Steven Gibson v Menzies Aviation (UK) Ltd  SC EDIN 5
The Voluntary Pre-action Protocol is designed to provide structure to the pre-litigation process, but what happens when a claimant fails to abide by the Protocol, and instead, rushes headlong into litigation?
Scottish courts have grown more receptive to the argument that in such cases, a claimant’s expenses should be restricted. This case was the first in the new All Scotland Personal Injury Sheriff Court to deal with the issue.
A claim was intimated on behalf of Steven Gibson in November 2014. At the same time, Mr Gibson’s solicitors requested sight of earnings information, at least some of which was produced by February 2015. Liability was admitted early, and insurers of Menzies confirmed that they would deal with the claim in terms of the Voluntary Pre-Action Protocol.
In June and August 2015, Mr Gibson’s solicitors obtained medical reports, but did not disclose them. Instead, they wrote to insurers at the end of August saying they still required some further wages information.
When Mr Gibson’s solicitors received no response within four weeks, they raised an action in the Court of Session. Menzies’ solicitors indicated they felt this was premature: they were concerned that medical reports had not yet been disclosed. Mr Gibson’s solicitors indicated that they needed the wages information to properly value the claim.
As it turned out, the action had been raised against the wrong defenders, so a fresh action was raised in October in the new All Scotland Personal Injury Court. Only after this new action was raised were the medical reports lodged with the court.
Shortly thereafter, a tender was intimated, and accepted.
Menzies argued that the failure to disclose the medical reports, which were available before proceedings were raised, meant the case could not be settled pre-litigation when otherwise it likely would have been. The argument that the missing wages information meant proceedings were necessary was a smoke-screen; as it happened, loss of wages comprised only 4% of the level of the accepted tender. Had the medical reports been available, a sensible offer would have been made. They had disclosed the vast majority of wages information.
On that basis, any expenses awarded to Mr Gibson should be modified to nil.
Mr Gibson argued that, on the contrary, the missing wages information was needed to properly value his claim. Even if medical reports had been disclosed, the wages documents were required. Litigation was necessary, and was not premature.
Sheriff McGowan was unwilling to modify expenses awarded in Mr Gibson’s favour to nil, but did reduce them by two thirds.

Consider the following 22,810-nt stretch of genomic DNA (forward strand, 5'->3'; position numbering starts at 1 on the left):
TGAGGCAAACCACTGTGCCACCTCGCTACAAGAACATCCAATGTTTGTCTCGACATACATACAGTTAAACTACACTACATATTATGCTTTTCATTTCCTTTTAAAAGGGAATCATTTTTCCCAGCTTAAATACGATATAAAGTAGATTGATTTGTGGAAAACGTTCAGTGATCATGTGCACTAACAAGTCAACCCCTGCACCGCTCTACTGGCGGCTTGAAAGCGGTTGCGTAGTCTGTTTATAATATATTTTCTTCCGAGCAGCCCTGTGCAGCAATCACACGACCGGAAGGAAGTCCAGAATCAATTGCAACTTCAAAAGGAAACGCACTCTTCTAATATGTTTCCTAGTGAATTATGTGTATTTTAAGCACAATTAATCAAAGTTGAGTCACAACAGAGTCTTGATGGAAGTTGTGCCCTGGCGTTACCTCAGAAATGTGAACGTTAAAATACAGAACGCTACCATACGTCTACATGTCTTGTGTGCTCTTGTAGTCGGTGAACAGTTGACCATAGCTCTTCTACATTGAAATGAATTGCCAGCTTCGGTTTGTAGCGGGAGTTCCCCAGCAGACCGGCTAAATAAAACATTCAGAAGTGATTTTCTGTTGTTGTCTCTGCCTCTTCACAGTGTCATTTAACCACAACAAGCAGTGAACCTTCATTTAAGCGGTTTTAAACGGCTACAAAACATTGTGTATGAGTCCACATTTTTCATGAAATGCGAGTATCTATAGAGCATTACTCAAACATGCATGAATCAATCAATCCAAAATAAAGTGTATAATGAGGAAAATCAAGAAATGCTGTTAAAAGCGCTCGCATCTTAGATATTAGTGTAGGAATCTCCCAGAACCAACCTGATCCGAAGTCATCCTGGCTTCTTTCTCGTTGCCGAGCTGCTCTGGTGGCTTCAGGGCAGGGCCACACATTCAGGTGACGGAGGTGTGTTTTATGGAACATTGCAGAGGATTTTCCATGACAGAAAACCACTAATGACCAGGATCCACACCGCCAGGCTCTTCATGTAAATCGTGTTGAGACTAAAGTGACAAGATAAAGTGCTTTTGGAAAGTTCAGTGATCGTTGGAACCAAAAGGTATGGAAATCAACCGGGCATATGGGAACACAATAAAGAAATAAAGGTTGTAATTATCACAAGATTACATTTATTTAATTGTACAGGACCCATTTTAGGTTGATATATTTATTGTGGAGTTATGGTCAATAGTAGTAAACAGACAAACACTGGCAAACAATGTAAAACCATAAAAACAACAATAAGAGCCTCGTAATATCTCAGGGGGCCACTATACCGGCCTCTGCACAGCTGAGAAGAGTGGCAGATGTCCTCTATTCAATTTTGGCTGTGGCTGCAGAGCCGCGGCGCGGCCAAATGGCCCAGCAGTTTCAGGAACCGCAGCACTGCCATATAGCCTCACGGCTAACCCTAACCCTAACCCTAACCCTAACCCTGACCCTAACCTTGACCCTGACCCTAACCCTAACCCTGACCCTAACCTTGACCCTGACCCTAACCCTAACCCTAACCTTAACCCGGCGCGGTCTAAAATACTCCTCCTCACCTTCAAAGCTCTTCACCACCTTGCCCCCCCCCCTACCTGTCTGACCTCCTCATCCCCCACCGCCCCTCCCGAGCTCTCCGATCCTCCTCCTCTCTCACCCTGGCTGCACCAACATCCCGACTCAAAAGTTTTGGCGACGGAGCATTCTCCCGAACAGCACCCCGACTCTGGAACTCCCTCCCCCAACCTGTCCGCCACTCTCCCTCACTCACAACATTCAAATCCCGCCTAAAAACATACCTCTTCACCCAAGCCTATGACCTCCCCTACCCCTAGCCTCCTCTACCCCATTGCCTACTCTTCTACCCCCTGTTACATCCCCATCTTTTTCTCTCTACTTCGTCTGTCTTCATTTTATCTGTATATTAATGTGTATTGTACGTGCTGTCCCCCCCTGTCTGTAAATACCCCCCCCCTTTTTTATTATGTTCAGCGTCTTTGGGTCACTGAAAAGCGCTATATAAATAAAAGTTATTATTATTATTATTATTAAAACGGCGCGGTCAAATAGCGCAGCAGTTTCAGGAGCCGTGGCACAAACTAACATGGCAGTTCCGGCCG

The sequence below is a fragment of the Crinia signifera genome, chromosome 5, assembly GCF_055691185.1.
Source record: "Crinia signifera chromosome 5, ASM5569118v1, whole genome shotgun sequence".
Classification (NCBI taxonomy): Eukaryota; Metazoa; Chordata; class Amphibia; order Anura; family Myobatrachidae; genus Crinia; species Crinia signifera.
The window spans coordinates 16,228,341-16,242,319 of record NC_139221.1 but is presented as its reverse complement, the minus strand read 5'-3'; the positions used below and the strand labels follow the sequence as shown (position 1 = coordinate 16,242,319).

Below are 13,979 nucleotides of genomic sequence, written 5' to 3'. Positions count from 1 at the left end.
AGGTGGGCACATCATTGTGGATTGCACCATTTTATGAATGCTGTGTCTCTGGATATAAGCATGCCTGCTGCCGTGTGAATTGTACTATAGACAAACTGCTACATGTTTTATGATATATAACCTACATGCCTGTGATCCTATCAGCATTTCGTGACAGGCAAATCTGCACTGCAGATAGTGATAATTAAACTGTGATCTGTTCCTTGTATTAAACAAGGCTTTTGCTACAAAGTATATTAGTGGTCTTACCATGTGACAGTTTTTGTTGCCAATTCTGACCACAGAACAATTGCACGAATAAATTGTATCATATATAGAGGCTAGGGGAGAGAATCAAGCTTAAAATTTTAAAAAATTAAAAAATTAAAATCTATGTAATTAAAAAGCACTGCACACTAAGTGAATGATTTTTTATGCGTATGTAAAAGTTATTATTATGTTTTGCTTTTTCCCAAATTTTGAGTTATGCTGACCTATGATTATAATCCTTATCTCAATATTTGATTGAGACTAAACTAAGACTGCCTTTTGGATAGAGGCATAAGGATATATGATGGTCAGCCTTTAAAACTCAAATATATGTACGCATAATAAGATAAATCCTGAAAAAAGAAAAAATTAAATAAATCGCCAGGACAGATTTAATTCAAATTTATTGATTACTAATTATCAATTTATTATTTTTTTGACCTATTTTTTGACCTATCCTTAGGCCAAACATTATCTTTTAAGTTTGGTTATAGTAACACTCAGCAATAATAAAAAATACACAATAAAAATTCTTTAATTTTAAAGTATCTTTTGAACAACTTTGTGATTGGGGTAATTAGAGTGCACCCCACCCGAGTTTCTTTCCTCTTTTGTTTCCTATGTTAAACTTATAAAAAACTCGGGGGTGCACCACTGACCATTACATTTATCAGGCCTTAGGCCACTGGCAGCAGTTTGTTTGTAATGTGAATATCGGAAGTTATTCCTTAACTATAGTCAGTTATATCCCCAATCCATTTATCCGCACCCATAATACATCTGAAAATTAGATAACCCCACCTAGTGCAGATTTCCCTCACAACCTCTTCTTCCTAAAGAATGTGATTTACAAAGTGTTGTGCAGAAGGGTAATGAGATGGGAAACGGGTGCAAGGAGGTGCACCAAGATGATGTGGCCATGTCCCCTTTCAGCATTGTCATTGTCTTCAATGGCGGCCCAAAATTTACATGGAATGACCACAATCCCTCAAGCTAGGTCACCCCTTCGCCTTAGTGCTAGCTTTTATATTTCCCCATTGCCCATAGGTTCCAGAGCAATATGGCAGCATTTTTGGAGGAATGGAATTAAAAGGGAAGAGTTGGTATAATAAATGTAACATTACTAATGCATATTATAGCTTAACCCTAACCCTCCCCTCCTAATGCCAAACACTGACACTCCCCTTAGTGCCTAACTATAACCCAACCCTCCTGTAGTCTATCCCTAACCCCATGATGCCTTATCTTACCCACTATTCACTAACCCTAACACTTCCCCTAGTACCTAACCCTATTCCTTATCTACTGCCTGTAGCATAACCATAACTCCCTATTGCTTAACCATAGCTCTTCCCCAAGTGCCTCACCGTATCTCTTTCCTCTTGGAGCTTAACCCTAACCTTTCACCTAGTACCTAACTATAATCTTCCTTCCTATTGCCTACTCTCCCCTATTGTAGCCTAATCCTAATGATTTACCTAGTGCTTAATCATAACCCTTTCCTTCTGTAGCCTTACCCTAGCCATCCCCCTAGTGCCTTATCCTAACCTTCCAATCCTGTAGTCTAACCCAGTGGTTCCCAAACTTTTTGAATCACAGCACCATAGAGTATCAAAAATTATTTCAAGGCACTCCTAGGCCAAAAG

It was clear this was a case in which Menzies’ insurers had been seeking to obtain information to try and resolve the claim. Wages information had been disclosed early by insurers, albeit there was some dispute about the extent of that information. Nevertheless, it was clear from what had been disclosed that by December 2014, Mr Gibson appeared only to be losing approximately £30 a month. In any event, Mr Gibson himself would clearly have been able to estimate his further wage loss between January and May 2015.
No warning had been given that proceedings would be raised if the remaining wages information was not produced. There was no issue of limitation, and therefore it was not reasonable to commence court proceedings without further warning.
Further, there was no sound reason for failing to disclose the medical evidence as soon as it was available. It should have been disclosed before the Court of Session action was raised. Thereafter, it certainly should have been disclosed before the action in the All Scotland Court. Sheriff McGowan said, “the failure to disclose it until some ten days after the [All Scotland Court] action was raised is inexcusable.”
The disclosure of the medical reports timeously would have allowed an offer to be made, and even if some wages information was outstanding, a view could have been taken on an overall valuation.
However, it was impossible to say for certain what the level of any pre-litigation offer would have been, and whether that would have been accepted. It could also not be said that the failure to disclose the reports was the sole reason for litigation.
This first decision on the issue of premature litigation from the All Scotland Personal Injury Court is a good one from a defender’s point of view. Where a claimant fails to abide by the Protocol and rushes to litigation it seems likely the Court will be inclined to penalise the claimant by way of modification of expenses, which should encourage disclosure of documents as per the Protocol and, importantly, discourage unnecessary litigation.